What happened to the days of owning up to our mistakes? Everyday we see starlets, politicians, CEOs and others behaving badly, yet it’s rare for a public figure to accept the blame for his or her mistakes. Instead, it seems there is always someone else to point the finger at.
As a business owner, you may be similarly hesitant to admit to a client or prospect that you have made a mistake, and yet doing so in a constructive way can actually help your brand. So says author Michael Houlihan, in his soon-to-be-released book The Barefoot Spirit: How Hardship, Hustle, and Heart Built a Bestselling Wine. According to Houlihan and co-author Bonnie Harvey, admitting a mistake can be a valuable opportunity to gain loyalty and respect.
Clients and prospects will judge you not by how you perform when you are at your best, but how you perform when you are at your worst. “The fact is, everyone—and every company—makes mistakes. Denying that they have happened usually exacerbates and magnifies an already awkward situation because chances are, you aren’t fooling anyone and you appear insincere. In fact, in a very real way, trying to dodge responsibility can hurt your reputation more than simply owning up to the mistake in the first place,” he explains.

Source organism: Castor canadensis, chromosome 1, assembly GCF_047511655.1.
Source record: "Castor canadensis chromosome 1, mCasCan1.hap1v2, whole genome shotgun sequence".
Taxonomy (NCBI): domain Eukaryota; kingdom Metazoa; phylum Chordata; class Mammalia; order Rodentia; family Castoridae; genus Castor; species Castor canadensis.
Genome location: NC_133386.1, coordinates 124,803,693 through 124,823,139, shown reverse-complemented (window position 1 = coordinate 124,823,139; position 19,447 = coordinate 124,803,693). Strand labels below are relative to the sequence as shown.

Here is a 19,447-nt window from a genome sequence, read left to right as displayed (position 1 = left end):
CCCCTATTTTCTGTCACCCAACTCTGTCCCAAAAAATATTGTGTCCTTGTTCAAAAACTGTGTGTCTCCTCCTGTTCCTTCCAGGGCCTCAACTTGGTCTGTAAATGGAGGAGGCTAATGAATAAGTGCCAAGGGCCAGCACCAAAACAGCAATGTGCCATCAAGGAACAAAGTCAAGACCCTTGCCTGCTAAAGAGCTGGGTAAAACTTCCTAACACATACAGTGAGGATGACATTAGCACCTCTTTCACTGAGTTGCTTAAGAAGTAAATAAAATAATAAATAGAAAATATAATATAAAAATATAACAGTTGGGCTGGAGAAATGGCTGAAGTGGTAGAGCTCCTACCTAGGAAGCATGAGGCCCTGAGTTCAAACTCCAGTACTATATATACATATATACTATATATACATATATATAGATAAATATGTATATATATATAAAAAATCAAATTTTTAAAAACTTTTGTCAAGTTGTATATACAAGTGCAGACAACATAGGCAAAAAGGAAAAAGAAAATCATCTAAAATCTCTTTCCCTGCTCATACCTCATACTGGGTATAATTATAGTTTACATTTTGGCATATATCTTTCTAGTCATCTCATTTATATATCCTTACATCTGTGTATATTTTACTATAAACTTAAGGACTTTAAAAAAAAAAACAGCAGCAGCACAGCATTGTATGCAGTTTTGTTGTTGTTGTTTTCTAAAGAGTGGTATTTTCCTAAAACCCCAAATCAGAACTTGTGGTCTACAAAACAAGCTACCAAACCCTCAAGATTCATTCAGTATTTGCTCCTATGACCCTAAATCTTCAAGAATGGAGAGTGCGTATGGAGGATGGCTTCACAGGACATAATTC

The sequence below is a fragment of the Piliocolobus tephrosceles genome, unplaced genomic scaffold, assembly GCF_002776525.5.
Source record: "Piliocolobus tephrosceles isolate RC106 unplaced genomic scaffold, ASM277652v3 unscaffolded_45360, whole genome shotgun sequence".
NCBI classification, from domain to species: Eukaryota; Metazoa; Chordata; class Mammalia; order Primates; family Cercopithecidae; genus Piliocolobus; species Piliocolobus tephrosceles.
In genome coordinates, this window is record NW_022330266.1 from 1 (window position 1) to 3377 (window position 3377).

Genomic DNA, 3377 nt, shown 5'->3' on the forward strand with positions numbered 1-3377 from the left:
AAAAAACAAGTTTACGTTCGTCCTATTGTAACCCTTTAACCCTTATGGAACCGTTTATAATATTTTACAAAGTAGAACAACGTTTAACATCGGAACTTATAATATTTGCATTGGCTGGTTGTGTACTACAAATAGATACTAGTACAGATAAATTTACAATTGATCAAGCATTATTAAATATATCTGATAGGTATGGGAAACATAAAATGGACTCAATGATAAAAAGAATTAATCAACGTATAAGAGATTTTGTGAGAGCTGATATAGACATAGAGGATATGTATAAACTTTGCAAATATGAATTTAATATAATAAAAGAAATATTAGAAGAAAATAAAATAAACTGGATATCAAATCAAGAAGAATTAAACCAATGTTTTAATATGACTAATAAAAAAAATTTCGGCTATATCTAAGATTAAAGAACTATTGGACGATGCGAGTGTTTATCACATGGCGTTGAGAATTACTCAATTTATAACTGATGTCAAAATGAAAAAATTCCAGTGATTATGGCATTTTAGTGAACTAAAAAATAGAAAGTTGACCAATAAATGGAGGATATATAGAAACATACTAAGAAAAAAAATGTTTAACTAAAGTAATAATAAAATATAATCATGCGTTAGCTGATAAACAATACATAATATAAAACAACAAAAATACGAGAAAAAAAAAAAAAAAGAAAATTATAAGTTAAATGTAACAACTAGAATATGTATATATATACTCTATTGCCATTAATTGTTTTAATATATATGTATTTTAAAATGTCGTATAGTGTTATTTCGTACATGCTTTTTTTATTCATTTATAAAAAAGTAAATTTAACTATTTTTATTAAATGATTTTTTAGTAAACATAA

And Houlihan knows what he is talking about. With very little experience in winemaking, he and Harvey founded Barefoot Cellars in the laundry room of a rented Sonoma County, Calif., farmhouse. Naturally, they made mistakes along the way. “So early on, Bonnie and I made a conscious decision to confront our mistakes, and to view them as opportunities to learn and grow. I believe that attitude is part of what ultimately made Barefoot Cellars successful.”